IN 2015, government introduced an education policy called Continuous Assessment Learning Activities (Cala), whose implementation has been mired in controversy, amid reports that some students do not understand its framework and have used corrupt means such as paying teachers to do assignments for them, sextortion, bribes and other vices to pass.
The framework stipulates that students in Grade 7, Form 4 and Upper Sixth will be examined on knowledge, skills and abilities.
Former Primary and Secondary Education minister Lazarus Dokora introduced Cala in 2015, which was later taken up by his successor Paul Mavima before he was transferred to the Public Service, Labour and Social Welfare ministry.
Dokora was dropped as minister by President Emmerson Mnangagwa on December 2, 2017. Zimbabweans have been blaming him for imposing Cala on children.
When the framework was introduced, it was said that it would be implemented from 2015 to 2022, but government later stated that Cala was there to stay.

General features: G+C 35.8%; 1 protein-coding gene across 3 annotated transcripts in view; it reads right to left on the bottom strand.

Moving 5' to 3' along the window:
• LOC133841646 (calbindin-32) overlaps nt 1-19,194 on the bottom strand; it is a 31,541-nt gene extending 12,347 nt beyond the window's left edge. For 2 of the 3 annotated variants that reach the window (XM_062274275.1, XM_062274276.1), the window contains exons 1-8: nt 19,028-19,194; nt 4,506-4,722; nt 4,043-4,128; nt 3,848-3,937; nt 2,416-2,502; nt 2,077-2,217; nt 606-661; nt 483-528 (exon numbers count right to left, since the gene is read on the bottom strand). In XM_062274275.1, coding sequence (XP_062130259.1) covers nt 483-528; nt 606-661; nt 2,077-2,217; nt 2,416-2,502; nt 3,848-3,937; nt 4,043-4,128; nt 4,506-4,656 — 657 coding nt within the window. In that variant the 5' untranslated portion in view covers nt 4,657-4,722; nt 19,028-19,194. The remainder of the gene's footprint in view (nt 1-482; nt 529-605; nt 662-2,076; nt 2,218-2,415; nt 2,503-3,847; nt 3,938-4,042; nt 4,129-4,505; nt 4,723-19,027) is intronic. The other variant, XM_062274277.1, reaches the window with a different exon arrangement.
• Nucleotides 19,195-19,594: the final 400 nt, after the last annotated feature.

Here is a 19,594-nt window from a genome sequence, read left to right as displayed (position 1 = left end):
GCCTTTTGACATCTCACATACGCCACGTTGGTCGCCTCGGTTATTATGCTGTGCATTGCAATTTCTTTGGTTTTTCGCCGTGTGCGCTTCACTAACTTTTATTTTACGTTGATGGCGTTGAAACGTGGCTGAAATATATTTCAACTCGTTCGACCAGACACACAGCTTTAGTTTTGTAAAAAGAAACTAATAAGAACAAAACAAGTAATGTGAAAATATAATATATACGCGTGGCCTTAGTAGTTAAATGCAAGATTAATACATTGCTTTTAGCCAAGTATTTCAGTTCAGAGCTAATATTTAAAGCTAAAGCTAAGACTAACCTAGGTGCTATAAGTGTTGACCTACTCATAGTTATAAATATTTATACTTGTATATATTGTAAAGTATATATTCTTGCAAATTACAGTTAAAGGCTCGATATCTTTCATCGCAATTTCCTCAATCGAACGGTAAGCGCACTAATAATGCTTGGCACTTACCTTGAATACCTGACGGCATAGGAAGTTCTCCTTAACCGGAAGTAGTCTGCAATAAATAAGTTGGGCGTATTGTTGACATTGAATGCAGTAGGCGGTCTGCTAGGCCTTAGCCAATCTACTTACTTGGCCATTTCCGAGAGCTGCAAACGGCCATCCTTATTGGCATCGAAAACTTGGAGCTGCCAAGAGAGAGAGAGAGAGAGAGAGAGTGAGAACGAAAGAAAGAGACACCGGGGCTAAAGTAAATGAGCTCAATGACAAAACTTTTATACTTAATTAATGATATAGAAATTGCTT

The education model now forms part of the learners’ outcomes at Grade 7, Form 4 and Upper 6 examinations.
Grade 7 examinations are now determined by 30% of Cala marks, 70% exams, Form 4 and Upper 6 results are determined by 40% theoretical examination; 30% practical skills and 30% continuous learning. The concept emphasises on assessment of knowledge, skills, abilities, values and trends to ascertain the achievement of a learner.
Although on paper it is a good policy, it was introduced to the school examination system without training of teachers and students do not understand the concept.
This has resulted in corruption in the implementation of Cala at schools where students are allegedly paying bribes to have the assignments done for them by teachers, while girls end up being sexually exploited.
One of the typical case of a student doing the wrong thing to pass Cala was that of Lower Gwelo student Sukoluhle Mlambo (not real name) who narrated to NewsDay how she lost her virginity to a gold panner in search for money to finance her Cala project.